The local indigenous Mansi tribes form the basis for one theory that was common at the time of the event. There was a Mansi encampment to the northeast of the pass and a Mansi trail led past the Dyatlovs groups camp, just 200 metres away. Many people suggested that the Mansi were well versed in the mountains and would have known how to hunt and then cover their tracks in the mountains. Some claimed that the Mansi would not have taken lightly to people encroaching on to their territory, whilst others claimed that the mountains were a spiritual ground and the group camping on the slope would have caused offence, leading to conflict. Much of this, however, has been put down to the misunderstanding of the Mansi people, the mountain, in fact, was not a spiritual ground at all and the Mansi religion did not hold ground like this sacred in the first place, nor did the Mansi have any problem with people trekking through the mountains. One Mansi testified during the investigation that
“Everyone goes to this mountain: Russian men and women and Mansi. There is no special prohibition to hike the mountain.”
There are other factors that go against this theory, the Mansi actually volunteered and helped in the search and rescue teams. There was a considerable sum of money found amongst the possessions as well as alcohol, which was often used as currency amongst the Mansi and was perhaps even more valuable than the money itself. If it was a Mansi attack, why would they have left such valuables? In fact, the Mansi did not even have any precedent of attacking people. There was one story of a Mansi attacking a Russian woman during the 1930s, but it was akin to that of urban legend and may well be attributed to suspicion of indigenous tribes people by some Russians of the time.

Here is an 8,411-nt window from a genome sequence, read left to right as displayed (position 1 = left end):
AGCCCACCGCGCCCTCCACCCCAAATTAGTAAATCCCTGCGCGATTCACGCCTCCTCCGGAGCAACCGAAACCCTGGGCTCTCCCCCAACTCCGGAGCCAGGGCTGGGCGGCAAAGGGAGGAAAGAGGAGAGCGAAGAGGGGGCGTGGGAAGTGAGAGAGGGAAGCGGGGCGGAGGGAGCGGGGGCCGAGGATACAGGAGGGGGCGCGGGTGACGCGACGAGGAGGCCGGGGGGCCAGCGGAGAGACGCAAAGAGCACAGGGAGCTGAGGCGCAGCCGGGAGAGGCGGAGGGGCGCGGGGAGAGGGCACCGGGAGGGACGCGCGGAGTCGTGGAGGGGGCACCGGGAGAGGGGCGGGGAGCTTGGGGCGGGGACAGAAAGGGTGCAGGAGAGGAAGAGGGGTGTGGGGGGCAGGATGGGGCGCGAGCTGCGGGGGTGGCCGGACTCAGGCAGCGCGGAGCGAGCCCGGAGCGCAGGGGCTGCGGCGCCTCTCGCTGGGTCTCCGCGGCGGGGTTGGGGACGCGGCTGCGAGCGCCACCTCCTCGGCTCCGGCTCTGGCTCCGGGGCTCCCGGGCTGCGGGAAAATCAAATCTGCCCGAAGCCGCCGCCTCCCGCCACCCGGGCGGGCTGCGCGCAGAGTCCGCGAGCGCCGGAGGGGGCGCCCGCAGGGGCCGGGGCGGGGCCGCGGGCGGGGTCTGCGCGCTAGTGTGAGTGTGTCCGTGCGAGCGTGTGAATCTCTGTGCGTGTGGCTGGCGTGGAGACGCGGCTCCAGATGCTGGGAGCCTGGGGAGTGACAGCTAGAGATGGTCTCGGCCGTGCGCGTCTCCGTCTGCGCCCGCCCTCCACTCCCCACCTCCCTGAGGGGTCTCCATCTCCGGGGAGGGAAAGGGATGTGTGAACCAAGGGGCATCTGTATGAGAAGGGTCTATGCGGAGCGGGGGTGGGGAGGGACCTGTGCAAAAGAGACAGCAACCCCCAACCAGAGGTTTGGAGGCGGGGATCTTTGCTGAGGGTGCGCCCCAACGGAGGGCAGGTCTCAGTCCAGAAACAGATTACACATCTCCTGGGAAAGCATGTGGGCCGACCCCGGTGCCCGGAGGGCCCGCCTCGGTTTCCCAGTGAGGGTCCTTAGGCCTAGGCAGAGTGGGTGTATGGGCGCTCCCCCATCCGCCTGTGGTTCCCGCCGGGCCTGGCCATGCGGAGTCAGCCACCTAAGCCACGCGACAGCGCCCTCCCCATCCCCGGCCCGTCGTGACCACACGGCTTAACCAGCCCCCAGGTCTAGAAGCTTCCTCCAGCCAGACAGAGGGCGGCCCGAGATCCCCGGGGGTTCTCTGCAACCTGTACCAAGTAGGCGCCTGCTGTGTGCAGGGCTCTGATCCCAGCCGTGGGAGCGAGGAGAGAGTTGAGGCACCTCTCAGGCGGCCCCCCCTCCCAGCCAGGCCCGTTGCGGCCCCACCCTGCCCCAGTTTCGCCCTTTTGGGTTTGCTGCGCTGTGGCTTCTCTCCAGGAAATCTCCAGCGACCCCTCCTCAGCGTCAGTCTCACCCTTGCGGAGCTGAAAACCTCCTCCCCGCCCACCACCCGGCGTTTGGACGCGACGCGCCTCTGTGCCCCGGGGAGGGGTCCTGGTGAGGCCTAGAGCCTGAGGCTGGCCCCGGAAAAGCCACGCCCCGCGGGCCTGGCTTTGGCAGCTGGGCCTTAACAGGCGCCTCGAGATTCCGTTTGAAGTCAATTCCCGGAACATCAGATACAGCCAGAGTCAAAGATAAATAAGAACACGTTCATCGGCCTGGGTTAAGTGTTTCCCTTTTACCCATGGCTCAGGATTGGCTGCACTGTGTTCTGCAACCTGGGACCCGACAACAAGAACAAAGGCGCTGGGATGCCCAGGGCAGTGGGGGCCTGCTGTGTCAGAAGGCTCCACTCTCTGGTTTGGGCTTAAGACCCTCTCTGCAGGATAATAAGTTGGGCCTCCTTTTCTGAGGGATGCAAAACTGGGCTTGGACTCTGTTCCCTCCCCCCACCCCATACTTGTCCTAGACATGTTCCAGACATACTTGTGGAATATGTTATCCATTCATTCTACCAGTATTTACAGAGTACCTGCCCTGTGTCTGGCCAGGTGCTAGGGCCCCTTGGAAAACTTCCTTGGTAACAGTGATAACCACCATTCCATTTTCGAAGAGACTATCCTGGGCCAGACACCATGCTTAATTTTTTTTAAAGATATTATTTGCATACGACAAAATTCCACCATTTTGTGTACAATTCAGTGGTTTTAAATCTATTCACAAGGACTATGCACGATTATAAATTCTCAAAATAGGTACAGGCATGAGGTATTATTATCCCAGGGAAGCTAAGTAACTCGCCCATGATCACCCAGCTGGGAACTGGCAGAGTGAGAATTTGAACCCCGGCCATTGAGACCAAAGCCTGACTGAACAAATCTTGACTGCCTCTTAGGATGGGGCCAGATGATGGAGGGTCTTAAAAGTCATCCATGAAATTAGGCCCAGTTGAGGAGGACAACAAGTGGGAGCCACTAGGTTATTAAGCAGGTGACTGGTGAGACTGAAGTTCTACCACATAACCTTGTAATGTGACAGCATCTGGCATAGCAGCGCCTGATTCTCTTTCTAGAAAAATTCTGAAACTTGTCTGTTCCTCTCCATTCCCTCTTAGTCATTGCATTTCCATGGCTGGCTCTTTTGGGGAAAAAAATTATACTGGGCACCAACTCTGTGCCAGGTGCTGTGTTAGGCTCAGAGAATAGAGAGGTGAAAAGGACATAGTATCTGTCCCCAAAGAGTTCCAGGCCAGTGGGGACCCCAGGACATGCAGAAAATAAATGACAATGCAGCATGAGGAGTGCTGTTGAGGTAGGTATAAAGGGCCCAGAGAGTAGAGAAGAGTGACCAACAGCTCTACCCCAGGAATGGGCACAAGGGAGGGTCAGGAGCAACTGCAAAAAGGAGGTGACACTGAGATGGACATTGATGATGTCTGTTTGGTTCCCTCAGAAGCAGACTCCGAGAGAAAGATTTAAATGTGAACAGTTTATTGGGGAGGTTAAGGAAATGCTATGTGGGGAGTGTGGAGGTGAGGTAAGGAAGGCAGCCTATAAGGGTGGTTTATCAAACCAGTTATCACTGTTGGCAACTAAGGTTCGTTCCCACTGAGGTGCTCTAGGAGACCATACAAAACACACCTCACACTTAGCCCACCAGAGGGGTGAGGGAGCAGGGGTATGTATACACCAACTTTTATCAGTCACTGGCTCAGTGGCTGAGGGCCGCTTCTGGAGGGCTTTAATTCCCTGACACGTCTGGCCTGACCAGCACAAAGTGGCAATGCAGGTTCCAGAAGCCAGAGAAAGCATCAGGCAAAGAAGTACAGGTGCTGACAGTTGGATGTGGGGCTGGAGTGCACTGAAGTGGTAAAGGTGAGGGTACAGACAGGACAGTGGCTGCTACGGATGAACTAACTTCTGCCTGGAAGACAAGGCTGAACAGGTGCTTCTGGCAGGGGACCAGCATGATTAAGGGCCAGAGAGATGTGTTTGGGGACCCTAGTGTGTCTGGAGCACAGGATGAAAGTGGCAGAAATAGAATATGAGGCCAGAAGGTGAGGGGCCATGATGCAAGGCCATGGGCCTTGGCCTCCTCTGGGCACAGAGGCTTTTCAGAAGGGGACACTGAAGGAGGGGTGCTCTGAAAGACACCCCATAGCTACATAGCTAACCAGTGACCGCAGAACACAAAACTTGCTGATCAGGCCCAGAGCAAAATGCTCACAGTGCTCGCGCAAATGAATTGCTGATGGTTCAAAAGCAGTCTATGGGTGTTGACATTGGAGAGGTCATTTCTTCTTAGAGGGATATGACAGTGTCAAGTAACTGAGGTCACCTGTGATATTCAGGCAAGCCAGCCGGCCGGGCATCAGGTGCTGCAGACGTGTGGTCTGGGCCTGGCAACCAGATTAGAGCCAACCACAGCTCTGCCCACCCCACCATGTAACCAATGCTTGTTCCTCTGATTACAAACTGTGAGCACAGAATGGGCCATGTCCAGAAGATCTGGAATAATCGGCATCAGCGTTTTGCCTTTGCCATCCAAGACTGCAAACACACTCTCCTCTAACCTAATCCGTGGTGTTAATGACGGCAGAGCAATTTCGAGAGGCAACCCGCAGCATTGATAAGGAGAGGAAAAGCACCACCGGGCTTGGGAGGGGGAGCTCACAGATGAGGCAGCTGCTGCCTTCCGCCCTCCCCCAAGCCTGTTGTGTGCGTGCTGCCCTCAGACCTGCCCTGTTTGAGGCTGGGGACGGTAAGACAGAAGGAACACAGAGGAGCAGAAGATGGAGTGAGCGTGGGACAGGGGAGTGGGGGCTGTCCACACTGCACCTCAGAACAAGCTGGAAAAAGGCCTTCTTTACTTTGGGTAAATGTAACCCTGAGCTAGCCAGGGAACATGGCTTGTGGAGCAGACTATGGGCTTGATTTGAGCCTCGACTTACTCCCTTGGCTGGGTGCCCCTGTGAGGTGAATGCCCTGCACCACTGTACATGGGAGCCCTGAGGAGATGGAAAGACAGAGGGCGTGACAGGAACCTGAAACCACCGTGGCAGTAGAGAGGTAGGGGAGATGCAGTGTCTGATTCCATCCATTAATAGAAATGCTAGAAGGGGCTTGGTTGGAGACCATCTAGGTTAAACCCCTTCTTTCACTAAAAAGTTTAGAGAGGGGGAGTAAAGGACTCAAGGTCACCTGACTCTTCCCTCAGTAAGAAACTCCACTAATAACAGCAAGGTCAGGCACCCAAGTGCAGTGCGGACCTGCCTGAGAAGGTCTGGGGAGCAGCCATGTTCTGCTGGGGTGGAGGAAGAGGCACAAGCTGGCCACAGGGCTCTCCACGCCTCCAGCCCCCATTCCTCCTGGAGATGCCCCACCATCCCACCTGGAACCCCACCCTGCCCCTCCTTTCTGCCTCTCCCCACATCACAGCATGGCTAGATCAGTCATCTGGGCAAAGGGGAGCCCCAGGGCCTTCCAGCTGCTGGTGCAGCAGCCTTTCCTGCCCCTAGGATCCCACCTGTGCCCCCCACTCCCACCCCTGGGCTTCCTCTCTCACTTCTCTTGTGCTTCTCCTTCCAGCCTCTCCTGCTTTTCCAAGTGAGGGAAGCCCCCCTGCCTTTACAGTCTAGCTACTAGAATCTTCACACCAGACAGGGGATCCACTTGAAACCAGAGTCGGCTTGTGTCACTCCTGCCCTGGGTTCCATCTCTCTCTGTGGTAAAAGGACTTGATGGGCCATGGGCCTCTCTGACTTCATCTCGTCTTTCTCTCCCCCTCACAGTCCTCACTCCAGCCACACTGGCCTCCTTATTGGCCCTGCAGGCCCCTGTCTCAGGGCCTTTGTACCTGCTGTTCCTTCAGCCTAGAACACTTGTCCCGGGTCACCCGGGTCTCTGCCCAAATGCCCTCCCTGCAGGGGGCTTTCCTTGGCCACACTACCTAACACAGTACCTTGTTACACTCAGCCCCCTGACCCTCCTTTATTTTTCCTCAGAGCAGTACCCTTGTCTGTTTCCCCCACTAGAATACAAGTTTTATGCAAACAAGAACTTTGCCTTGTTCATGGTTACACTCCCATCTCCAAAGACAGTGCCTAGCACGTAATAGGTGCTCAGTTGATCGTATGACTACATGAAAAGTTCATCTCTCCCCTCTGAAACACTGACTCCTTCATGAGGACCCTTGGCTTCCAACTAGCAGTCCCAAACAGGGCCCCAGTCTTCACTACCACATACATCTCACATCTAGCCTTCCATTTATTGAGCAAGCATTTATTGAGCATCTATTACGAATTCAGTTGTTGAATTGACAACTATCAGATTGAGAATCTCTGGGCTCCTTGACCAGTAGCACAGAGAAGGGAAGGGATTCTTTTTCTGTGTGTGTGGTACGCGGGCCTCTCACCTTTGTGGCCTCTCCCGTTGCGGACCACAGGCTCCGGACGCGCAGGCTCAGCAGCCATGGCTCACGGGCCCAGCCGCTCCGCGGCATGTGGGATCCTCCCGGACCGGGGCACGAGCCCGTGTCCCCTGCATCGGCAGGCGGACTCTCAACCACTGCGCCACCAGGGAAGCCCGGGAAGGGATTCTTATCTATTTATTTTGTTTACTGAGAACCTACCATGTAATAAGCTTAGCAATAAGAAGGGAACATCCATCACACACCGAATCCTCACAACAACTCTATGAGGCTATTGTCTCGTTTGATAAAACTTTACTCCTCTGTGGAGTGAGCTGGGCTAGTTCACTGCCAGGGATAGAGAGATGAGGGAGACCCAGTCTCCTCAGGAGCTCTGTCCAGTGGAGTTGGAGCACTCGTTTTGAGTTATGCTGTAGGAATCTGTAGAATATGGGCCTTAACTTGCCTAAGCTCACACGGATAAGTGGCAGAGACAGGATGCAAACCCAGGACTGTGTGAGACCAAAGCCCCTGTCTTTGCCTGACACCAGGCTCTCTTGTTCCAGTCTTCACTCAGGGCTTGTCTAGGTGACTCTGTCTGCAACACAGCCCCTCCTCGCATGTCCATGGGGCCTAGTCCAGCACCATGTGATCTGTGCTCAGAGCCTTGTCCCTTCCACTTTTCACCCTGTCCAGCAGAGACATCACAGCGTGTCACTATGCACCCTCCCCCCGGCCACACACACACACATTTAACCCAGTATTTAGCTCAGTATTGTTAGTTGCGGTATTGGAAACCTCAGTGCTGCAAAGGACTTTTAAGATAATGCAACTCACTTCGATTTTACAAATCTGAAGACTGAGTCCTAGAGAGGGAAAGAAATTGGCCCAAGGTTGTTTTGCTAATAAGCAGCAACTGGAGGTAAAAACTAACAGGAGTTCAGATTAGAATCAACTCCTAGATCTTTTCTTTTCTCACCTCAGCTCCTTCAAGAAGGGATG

One of the longest standing and often touted theories is that the expedition fell victim to secret military testing of some sort, either rockets, chemical weapons or developmental weaponry that either exploded and caused the injuries from force or could have poisoned them or scared them sufficiently to induce panic. Yuri Yudin himself was commonly a proponent of this theory, who saw evidence amongst the recovered possessions that there were items of clothing that he didn’t think belonged to the group. Foremost were items used to wrap around the feet that were common military issue and he stated none of the team owned them. Many of the items of clothing found were noted to have been tested for radiation, an unusual test to have been made in the first place, however, it was found that they were in fact radiated, showing they had come into contact with some form of radiation. There were rumours that there was a secret military base nearby to the pass and the Soviets had tested rockets in the Northern Ural mountains before. Furthermore, there were reports from geologists staying in Ivdel that on the night of the incident, lights were observed in the sky over the direction of the pass. One fascinating aspect of this theory pertains to the camera found on Alexander Zolotaryovs body. Though the film was water damaged, the images were processed and seem to show what some speculate were lights in the sky. Possibly of planes and possibly of an explosion. Lev Ivanov, the man in charge of the investigation also claimed later on that during the search, they noticed that the tops of many trees had been burnt and that he was forced by the KGB to remove any mention of lights in the sky from the report given by various Mansi witnesses.